Peter Case

Reviews

An excellently considered and written review from All That’s Jazz.

Peter Case: On The Way Downtown:

Recorded Live On FolkScene

Doug ColletteBy DOUG COLLETTE
Peter Case: On The Way Downtown: Recorded Live On FolkScene

Peter Case’s On the Way Downtownreminds how prolific the once and future frontman of the Plimsouls has been during the course of his solo career. Recorded Live On FolkScene captures Case just as he was gaining traction during that phase of his career and offers keen insight into both his writing and performing.

What’s most noticeable right away is the ease with which the man sings. Always fluent with his vocal delivery and perhaps never more so than on stage, it’s nevertheless remarkable how effortless he sounds throughout “Spell of Wheels,” just to name one of the eighteen tracks. And while the lack of affectation is notable (and laudable) on its own terms, it’s also important as the foundation for the sound of his music, especially in the stripped-down format of this two part snapshot.

Tracks one through nine come from a session on the folk radio program on March 1, 1998 where Peter Case is accompanied by a quintet whose sparse playing is as meticulous as the craft of the frontman’s songwriting. And like all great bands, self-sufficient or in a supplemental role like this, the five men sound bigger than their number on a selection such as “Let Me Fall.”

And while Sandy Chila on drums and Don Heffington (Lone Justice, among others) on percussion may be largely responsible for that impression, without the steady heartbeat of Tony Marsico’s bass, the pithy guitar of session stalwart Greg Leisz would not stand out in such great relief. For Case’s part, he’s one nouveau-folk/Americana artist who never seems to hearken to early Bob Dylan when he plays harmonica along with acoustic guitaras he does at the base of the latter-named number (proof positive of the timeless nature of Case’s originals).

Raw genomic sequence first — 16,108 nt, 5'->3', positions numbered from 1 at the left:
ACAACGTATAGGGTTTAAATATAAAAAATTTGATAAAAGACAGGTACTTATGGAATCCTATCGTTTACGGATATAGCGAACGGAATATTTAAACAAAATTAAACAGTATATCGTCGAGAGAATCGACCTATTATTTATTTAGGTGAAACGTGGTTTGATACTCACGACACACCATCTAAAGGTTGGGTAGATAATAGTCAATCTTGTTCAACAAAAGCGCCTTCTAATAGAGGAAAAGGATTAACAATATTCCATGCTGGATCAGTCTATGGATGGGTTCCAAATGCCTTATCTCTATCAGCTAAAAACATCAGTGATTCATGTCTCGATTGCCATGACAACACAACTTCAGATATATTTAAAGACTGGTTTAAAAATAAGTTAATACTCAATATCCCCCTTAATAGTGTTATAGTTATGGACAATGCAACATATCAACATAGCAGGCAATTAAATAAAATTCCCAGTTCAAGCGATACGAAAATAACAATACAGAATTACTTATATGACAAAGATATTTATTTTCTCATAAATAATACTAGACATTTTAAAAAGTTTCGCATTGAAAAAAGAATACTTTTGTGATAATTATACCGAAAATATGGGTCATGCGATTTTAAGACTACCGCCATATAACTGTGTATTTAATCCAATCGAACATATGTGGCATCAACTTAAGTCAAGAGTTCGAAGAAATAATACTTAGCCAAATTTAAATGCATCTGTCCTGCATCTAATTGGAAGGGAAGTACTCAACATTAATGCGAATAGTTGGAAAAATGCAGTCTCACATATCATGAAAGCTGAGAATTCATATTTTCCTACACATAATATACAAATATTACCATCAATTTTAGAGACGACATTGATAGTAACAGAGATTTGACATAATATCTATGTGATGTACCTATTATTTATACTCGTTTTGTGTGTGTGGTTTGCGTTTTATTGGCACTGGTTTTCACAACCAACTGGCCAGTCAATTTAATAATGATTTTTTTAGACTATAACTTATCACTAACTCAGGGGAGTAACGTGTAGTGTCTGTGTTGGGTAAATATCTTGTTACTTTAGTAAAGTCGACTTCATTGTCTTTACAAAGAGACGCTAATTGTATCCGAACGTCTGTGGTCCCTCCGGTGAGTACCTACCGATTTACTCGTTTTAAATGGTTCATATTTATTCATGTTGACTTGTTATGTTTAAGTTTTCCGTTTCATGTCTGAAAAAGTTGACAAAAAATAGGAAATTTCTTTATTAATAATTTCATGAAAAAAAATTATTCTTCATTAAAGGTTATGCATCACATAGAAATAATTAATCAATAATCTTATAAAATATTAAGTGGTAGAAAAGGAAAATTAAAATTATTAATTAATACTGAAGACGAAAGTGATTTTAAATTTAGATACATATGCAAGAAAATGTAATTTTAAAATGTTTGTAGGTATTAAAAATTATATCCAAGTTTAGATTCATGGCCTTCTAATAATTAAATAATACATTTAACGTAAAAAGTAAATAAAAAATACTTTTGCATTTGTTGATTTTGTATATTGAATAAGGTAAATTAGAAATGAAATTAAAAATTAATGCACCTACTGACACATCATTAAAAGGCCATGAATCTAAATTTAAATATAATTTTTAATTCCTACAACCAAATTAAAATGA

This music even approaches lush proportions at certain points such as “Green Blanket (Part. 1).” Which only makes the even more minimal arrangements from two years later sound more striking in this skeletal form. And yet the rendition of Lightnin’ Hopkins’ “Icewater” sounds as fully formed in its own way, with David Perales on violin and harmony vocals alongside Case on guitar, vocals and harmonica,.

Each half of On The Way Downtown derives from Peter’s touring in support of his studio releases of the time-Full Service, No Waiting (Vanguard, 1998) and Flying Saucer Blues(Vanguard, 2000)-production of which is hardly much more lavish than these live presentations. Yet the comparable validity of studio and stage takes on “Leaving Home,” for instance, recalls a fundamental premise of great songwriting: such stellar creation will accommodate all manner of well-tooled settings.

Recorded Live On FolkScene should rightfully move listeners to delve more deeply into Peter Case’s extensive discography (including the aforementioned rock and roll band as well as its precursor, the Nerves), Especially given there is no other ‘official’ Peter Case concert release extent, this carefully-curated and annotated title is a valuable complement to, and an essential entry within, that lengthy list. This package also reinforces the man’s work ethic (as if that it’s really necessary), not to mention his long-term awareness of how precious is time well spent, as depicted in “Still Playin.'” No wonder the he’s pictured on this CD cover in such a reverent pose with his hat over his heart.


Track Listing: Spell of Wheels; On the Way Downtown; Let Me Fall; Green Blanket (Part 1); Honeychild; Crooked Mile; Still Playin’; See Through Eyes; Until the Next Time; Something Happens; Pay Day; Blue Distance; Walking Home Lte; Icewater; Beyond the Blues; Coulda Shoulda Woulda; Paradise etc.; Leaving Home.

Personnel: Peter Case: vocals, guitar, harmonica; Greg Leisz:guitar; David Perales: violin, harmony vocals; Andrew Williams: guitar, harmony vocals; Tony Marisco: bass; Sandy Chila: drums; Don Heffington: percussion.

Title: On The Way Downtown: Recorded Live On FolkScene | Year Released: 2017 | Record Label: Omnivore Recordings


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Counterpunch Review by Peter Stone Brown of my new album, and Tom Heyman’s new one as well.

On the Way Downtown to Show Business,

Baby